EUGENE, Ore. (AP) Troy Dye has appeared in just one college game but already he's grabbing attention with his play - so much so that he was named Pac-12 defensive player of the week.
Even the freshman linebacker was kind of surprised by his opening line in Oregon's 53-28 season-opening victory over UC Davis: 11 tackles, including seven solo, 4.5 for loss and a sack. He also blocked a field goal attempt. His overall tackles led the team, and his tackles for loss led the nation.
It was the most for an Oregon freshman since Walter Thurmond III had 14 tackles in 2006.
''The atmosphere was wonderful. It was definitely the atmosphere I expected. But the way I played I didn't expect at all,'' he said. ''I went out there and read what I read and played fast and physical like the coaches told me to do. So I mean I just had fun.''
Dye was also named the Ducks' internal defensive player of the week, coach Mark Helfrich said Sunday.
He'll no doubt look to build on his debut on Saturday night when the 24th-ranked Ducks host Virginia. The Cavaliers, under new coach Bronco Mendenhall, fell to Richmond 37-20 in their opener.
Dye, who was considered among the nation's top 30 prospects at safety as a prep player, graduated early from Norco High School in Southern California and arrived in Eugene in time to participate in spring drills. He broke up a pass and had three assisted tackles in the spring game.
The 6-foot-4 freshman worked hard through the summer and added 15 pounds to bring him up to 225.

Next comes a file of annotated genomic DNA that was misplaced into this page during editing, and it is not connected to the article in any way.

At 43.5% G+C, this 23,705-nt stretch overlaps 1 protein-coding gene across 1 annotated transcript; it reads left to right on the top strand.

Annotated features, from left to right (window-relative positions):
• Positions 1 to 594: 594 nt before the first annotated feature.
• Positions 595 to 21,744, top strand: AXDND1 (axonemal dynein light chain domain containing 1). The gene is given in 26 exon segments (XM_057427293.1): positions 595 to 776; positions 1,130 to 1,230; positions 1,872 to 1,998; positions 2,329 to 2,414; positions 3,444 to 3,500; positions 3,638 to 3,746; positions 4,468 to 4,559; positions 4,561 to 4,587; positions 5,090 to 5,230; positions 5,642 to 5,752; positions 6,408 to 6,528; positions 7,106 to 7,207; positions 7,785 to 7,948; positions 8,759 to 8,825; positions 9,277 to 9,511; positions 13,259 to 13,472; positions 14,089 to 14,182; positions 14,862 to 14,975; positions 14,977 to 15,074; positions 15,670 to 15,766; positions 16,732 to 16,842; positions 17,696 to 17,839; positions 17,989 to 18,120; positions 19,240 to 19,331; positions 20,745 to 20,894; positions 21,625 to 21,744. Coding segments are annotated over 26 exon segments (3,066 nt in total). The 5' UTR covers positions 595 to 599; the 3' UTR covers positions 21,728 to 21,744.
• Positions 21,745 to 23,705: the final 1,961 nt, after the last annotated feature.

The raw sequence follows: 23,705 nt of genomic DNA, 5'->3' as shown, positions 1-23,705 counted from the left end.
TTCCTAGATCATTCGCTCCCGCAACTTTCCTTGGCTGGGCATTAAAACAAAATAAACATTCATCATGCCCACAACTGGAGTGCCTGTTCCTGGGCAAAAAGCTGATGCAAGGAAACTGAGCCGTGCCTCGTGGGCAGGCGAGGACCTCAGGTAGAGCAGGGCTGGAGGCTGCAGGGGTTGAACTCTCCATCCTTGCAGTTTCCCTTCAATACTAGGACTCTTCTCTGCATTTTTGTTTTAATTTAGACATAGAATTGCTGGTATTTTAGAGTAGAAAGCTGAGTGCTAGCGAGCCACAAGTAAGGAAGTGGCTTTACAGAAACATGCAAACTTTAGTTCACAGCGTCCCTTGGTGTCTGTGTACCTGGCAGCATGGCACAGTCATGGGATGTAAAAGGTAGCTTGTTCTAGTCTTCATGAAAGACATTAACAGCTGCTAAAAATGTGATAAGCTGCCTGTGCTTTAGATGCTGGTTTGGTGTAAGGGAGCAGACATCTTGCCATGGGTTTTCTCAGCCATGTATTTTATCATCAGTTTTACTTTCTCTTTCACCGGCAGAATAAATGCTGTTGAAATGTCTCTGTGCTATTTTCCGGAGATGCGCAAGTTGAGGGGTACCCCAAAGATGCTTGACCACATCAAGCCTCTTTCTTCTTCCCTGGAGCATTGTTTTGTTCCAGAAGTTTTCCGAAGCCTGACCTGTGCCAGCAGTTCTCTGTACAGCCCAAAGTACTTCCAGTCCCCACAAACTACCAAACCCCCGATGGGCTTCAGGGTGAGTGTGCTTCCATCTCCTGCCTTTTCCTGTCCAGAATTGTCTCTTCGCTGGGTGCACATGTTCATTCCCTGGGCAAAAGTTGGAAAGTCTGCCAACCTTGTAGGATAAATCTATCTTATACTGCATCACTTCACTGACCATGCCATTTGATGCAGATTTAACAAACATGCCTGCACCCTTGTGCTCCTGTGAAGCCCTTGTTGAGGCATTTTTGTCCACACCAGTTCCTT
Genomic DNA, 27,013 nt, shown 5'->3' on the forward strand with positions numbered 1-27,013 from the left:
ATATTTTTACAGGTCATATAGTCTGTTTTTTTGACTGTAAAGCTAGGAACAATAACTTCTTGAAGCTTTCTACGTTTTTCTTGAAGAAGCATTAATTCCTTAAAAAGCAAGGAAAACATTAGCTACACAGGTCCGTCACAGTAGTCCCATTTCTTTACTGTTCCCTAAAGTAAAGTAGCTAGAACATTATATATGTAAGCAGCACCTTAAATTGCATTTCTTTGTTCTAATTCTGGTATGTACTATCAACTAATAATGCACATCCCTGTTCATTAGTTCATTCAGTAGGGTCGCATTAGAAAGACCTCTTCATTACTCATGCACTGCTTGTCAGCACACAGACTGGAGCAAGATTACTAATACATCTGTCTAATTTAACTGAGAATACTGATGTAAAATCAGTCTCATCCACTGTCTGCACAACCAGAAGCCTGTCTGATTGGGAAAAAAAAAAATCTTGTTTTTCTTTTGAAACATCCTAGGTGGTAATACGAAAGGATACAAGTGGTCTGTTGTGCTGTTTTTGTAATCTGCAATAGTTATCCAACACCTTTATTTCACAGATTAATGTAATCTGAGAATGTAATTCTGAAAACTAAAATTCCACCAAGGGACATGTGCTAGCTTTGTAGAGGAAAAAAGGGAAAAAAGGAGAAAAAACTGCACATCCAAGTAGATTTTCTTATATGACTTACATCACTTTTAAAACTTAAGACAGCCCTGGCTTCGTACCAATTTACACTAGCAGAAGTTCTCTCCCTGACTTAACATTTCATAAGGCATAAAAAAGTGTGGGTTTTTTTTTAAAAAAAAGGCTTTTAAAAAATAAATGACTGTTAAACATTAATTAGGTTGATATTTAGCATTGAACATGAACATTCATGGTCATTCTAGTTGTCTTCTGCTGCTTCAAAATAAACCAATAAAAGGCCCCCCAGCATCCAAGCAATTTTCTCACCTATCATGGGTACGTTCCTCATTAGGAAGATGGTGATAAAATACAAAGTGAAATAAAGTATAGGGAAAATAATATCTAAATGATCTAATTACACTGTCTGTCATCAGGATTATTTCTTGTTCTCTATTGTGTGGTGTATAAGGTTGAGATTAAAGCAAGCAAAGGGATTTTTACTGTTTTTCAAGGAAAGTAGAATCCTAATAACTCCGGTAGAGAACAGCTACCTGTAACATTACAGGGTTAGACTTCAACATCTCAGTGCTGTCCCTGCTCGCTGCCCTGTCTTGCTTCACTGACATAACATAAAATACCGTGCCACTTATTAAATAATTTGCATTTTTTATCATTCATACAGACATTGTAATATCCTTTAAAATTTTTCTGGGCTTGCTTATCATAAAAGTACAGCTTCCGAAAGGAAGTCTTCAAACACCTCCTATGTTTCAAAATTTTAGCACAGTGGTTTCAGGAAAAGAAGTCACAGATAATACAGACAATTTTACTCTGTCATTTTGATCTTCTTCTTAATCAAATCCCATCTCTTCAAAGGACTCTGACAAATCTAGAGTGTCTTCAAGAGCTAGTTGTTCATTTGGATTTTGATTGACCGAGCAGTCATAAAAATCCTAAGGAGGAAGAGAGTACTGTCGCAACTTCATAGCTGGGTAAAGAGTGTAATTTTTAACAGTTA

He figures to be an important piece of the Ducks' defense under new coordinator Brady Hoke, the former Michigan coach, who is installing a new 4-3 scheme.
The Ducks needed a defensive makeover. Oregon ranked last in the league by allowing 37.5 points per game last season. Defensive lapses included last season's Alamo Bowl, when the Ducks squandered a 31-0 halftime lead and fell 47-41 in triple overtime to TCU.
There was admittedly more work to do following the victory over the Aggies. The Ducks allowed UC Davis 21 points in the second half.
''There is a ton of stuff we can get better at. Usually, you make the most improvement between games one and two and we have a lot of improvement to make,'' Hoke said. ''It was a tale of two halves. In the first half, I thought we played on edge a bit and then we came out in the second half and didn't feel the same edge. We gave up some plays you can't give up.''
Hoke didn't seem all that surprised about Dye's ability.
''He's a very, very good athlete. I think his football instinct IQ is very good. I don't know that absolutely surprised anybody,'' Hoke said. ''But there are some things he can do better, too.''
Helfrich wasn't surprised, either.
''Everything he does in drills, he just competes his face off and he'll hit you,'' Helfrich said. ''He's a guy that we've been very excited about since the day he got here.''
His teammates say Dye studies hard when it comes to the playbook and game film. He said it helps him play fast and, after Saturday's win, he was already looking forward to seeing the film on the Cavaliers.
It's obviously paid off for him to be prepared.
''Sometimes when I was out there I knew what was coming,'' Dye said. ''We watched a lot of film last week and we dissected the offense really well, so I mean there were a lot of indicators and keys that they had so I just read them.''